Human trafficking hotline notification bill passes PA Legislature

A bill requiring certain businesses to post signs highlighting a human trafficking hotline is on its way to the governor’s desk, according to an October 17 news story from Capitolwire in Harrisburg.
House Bill 235 requires notification of the National Human Trafficking Resource Center Hotline be posted prominently in bars, strip clubs, massage parlors, state-run welcome centers and rest areas, truck stops, airports, train stations and bus stations. Other businesses may also post the notification.
The notification will be available on the Department of Labor and Industry’s website in English, Spanish and any other appropriate language for the county in which it is displayed. Businesses could access the department’s website and print the notification as needed.
If a business is found not to be following the law, complaints could be made to the state licensing authority that oversees the business or to law enforcement. Licensing authorities could impose administrative penalties to offset their enforcement costs.
The legislation sailed through the House and Senate unanimously on Wednesday.
Rep. Paul Clymer, R-Bucks, who chairs the House Education Committee and sponsored HB 235, said nearly 20 other states have a similar law. He also praised the bill as a collaboration with Senate Judiciary Democratic Chairman Daylin Leach, D-Montgomery, who introduced similar legislation last January, and other groups.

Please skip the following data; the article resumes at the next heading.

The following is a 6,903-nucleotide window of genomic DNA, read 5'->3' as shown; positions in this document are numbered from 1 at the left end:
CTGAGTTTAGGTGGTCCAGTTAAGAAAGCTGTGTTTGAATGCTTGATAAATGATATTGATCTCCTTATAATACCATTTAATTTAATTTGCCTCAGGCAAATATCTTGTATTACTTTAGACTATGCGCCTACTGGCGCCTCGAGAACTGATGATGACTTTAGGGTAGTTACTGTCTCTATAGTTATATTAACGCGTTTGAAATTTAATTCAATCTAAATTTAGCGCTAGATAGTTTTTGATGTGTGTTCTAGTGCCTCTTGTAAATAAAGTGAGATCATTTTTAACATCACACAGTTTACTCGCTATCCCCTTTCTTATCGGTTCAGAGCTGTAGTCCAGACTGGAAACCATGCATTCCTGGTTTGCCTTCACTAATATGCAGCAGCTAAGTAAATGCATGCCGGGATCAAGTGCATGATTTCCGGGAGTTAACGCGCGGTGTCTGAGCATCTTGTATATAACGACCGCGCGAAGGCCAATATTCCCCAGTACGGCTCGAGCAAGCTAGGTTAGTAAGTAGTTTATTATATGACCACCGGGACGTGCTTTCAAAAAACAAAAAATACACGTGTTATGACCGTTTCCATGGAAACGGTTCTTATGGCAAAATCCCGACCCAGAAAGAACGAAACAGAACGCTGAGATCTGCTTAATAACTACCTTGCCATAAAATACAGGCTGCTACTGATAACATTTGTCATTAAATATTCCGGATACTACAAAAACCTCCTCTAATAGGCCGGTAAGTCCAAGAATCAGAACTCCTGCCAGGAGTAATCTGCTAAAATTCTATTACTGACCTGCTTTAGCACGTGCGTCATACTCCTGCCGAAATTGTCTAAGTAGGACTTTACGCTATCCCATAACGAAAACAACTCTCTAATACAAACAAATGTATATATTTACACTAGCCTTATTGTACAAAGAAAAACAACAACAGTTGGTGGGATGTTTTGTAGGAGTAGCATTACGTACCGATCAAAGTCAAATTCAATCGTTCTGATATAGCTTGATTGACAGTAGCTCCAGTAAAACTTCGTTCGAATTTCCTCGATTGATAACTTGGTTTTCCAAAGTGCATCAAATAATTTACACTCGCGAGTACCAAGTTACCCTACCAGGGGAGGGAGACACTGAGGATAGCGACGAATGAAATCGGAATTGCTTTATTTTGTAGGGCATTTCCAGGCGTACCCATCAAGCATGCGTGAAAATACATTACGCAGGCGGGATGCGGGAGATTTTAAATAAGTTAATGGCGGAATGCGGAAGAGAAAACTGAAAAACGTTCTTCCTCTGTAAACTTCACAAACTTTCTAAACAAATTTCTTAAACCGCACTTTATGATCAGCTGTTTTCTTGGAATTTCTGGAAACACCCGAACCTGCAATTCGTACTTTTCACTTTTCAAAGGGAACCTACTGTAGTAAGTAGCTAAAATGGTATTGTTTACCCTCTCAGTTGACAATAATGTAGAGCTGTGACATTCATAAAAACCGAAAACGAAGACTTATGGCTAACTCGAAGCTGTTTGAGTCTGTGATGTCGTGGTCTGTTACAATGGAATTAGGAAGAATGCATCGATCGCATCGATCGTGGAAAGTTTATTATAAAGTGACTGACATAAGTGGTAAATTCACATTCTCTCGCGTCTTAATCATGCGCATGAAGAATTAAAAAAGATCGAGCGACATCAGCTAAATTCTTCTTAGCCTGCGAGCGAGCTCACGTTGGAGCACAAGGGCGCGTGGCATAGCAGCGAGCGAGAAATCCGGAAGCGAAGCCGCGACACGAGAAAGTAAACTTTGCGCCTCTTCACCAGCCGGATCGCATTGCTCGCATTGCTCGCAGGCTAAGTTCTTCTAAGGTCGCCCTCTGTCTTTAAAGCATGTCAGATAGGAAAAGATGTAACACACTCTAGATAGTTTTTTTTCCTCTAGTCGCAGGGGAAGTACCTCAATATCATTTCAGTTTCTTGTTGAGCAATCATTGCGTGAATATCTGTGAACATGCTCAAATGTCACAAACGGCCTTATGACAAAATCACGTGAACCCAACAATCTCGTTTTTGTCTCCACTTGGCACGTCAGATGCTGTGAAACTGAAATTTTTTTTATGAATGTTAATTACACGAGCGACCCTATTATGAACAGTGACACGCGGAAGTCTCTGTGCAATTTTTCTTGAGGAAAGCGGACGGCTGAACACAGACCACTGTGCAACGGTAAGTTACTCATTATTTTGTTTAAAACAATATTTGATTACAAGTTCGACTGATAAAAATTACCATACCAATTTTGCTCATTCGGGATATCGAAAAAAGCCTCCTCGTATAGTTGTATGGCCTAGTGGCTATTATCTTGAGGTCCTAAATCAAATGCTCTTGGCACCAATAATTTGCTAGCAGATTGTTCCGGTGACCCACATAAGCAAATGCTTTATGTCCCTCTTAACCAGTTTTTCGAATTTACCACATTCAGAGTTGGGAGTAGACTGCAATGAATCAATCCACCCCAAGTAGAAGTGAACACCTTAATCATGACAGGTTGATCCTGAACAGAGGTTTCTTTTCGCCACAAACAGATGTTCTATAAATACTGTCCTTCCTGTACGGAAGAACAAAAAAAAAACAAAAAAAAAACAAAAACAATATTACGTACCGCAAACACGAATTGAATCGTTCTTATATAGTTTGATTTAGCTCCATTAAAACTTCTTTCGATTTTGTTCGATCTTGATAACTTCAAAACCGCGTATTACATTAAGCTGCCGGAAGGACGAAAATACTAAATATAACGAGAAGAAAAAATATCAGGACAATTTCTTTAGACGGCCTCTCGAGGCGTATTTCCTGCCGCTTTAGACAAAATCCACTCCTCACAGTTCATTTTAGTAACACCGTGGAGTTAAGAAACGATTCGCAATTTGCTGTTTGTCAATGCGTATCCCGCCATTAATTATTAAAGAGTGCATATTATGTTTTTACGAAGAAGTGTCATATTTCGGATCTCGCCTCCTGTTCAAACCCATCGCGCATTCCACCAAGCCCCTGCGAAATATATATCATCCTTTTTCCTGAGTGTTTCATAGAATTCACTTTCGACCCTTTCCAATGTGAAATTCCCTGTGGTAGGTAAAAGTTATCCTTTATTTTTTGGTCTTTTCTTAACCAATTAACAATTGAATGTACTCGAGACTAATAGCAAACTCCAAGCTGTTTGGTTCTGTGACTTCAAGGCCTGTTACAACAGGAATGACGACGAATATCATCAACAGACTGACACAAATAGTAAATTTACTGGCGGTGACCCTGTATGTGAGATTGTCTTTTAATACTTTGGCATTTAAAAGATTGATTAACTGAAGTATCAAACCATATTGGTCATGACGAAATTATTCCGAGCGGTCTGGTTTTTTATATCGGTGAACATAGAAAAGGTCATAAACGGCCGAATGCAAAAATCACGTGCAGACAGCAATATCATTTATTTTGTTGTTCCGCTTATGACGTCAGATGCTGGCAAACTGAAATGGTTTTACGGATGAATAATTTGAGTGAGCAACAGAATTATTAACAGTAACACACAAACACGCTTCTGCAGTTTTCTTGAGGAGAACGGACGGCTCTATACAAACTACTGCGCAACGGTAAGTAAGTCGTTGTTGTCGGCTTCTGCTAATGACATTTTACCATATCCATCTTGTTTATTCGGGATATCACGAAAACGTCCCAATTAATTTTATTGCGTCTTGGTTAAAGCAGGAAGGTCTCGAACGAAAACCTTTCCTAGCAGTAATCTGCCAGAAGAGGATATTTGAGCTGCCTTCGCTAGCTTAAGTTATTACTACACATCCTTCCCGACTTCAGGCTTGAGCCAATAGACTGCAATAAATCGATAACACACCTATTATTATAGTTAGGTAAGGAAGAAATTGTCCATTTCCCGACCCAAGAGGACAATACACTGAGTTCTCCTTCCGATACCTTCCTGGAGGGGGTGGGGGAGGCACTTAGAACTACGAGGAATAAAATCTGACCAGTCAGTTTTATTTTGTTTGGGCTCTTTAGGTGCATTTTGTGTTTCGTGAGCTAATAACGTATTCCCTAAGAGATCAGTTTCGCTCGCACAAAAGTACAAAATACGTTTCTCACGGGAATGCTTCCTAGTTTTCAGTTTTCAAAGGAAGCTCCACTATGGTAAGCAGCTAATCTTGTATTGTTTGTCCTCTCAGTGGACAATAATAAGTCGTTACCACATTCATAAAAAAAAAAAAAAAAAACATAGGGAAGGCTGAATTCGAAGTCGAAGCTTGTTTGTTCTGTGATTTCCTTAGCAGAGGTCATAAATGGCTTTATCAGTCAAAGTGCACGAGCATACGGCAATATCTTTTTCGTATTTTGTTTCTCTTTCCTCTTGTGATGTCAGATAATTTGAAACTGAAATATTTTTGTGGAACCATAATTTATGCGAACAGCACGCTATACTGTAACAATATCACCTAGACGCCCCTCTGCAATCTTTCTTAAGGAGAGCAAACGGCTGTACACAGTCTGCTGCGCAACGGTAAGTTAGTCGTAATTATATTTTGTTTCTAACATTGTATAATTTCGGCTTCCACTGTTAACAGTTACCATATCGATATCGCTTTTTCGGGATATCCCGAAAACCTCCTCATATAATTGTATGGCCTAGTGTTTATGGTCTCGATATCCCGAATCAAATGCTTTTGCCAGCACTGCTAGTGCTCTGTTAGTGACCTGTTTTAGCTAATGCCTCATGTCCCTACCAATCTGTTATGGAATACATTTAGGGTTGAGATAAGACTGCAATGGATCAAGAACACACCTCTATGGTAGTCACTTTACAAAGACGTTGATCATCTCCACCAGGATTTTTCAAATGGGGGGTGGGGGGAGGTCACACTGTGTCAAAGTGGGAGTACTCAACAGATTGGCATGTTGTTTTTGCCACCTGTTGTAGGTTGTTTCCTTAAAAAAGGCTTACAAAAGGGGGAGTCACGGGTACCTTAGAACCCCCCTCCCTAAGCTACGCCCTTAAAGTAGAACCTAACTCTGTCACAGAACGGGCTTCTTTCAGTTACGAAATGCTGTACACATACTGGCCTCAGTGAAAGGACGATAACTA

“The average age of a girl in prostitution in America is 13 years old. We’re hoping this bill will do what it’s done in other states – create a dramatic increase of people who call and get them the help they need,” Leach said.
According to the Federal Bureau of Investigation, the average age at which girls first become victims of prostitution is 12 to 14, and between the ages of 11 and 13 for boys and transgender youth.
Posting the hotline information has led to an increase in calls regarding human trafficking, with 19,427 calls received last year, according to the Polaris Project, an international nonprofit that works against the modern-day slavery.
The Tavern Association, the Tourism and Lodging Association, and other groups supported the legislation.
Leach said the bill is a step in the right direction, but hopes other legislation is passed to give those forced into prostitution a better defense in court and a way to expunge the charge from their record.
The National Human Trafficking Resource Center Hotline is 1-888-373-7888.
By Kevin Zwick, Staff Reporter, Capitolwire